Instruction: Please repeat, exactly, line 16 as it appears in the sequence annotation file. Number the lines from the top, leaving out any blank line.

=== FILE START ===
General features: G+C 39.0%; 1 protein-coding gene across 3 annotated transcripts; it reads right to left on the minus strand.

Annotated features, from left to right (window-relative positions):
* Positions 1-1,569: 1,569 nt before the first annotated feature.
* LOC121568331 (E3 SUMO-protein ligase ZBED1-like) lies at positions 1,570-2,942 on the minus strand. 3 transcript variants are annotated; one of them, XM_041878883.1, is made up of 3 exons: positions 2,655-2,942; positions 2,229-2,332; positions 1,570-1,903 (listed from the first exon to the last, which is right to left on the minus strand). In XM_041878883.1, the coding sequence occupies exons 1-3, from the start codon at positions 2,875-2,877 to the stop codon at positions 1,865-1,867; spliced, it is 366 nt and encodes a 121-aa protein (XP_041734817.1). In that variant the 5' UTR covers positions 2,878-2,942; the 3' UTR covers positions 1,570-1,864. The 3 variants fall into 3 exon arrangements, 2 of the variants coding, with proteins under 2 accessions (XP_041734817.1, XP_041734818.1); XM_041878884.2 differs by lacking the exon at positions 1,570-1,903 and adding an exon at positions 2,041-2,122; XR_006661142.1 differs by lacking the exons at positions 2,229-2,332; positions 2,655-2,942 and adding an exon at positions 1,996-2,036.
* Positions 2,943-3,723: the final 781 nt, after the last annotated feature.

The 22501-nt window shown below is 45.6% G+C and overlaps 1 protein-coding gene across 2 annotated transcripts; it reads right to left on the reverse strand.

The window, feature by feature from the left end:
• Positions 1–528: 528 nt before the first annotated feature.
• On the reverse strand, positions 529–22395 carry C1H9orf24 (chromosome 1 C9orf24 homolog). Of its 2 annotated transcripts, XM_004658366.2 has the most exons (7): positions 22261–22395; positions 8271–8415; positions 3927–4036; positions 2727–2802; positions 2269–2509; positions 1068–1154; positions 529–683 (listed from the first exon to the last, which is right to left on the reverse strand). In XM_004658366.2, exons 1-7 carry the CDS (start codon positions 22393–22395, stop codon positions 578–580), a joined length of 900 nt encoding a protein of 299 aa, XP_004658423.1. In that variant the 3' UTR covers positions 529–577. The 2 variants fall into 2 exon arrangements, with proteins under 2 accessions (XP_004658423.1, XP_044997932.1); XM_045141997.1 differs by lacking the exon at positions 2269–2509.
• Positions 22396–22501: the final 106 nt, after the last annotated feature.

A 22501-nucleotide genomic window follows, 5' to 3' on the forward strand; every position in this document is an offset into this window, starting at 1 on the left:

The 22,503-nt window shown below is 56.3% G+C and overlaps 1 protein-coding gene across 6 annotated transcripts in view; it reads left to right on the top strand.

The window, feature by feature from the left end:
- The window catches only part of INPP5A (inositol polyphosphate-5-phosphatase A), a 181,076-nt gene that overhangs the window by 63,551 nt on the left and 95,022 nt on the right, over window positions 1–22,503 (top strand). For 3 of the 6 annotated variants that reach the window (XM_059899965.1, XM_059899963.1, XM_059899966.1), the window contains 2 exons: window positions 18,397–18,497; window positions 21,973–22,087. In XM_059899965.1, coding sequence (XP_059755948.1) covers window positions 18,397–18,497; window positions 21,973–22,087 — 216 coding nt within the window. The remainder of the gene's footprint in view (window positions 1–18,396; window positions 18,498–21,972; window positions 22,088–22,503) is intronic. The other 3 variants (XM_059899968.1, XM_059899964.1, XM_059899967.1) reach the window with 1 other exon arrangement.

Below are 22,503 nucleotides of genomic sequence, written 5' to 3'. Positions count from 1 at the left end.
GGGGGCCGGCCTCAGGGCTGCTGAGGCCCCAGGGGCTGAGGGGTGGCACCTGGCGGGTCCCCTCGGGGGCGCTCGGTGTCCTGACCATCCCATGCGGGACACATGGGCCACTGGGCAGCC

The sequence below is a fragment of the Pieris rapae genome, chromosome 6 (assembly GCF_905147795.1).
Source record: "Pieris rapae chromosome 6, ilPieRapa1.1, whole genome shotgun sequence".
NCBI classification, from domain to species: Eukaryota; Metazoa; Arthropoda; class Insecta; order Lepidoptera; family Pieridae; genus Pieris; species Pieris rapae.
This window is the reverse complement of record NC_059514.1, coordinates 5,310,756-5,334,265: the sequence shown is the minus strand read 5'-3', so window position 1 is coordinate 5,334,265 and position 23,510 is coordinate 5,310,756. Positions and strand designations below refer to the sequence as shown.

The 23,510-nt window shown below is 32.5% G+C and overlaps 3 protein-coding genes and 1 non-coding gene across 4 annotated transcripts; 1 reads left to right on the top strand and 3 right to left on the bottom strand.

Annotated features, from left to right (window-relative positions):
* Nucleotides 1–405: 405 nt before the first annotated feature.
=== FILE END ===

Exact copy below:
GGGGGCCGGCCTCAGGGCTGCTGAGGCCCCAGGGGCTGAGGGGTGGCACCTGGCGGGTCCCCTCGGGGGCGCTCGGTGTCCTGACCATCCCATGCGGGACACATGGGCCACTGGGCAGCC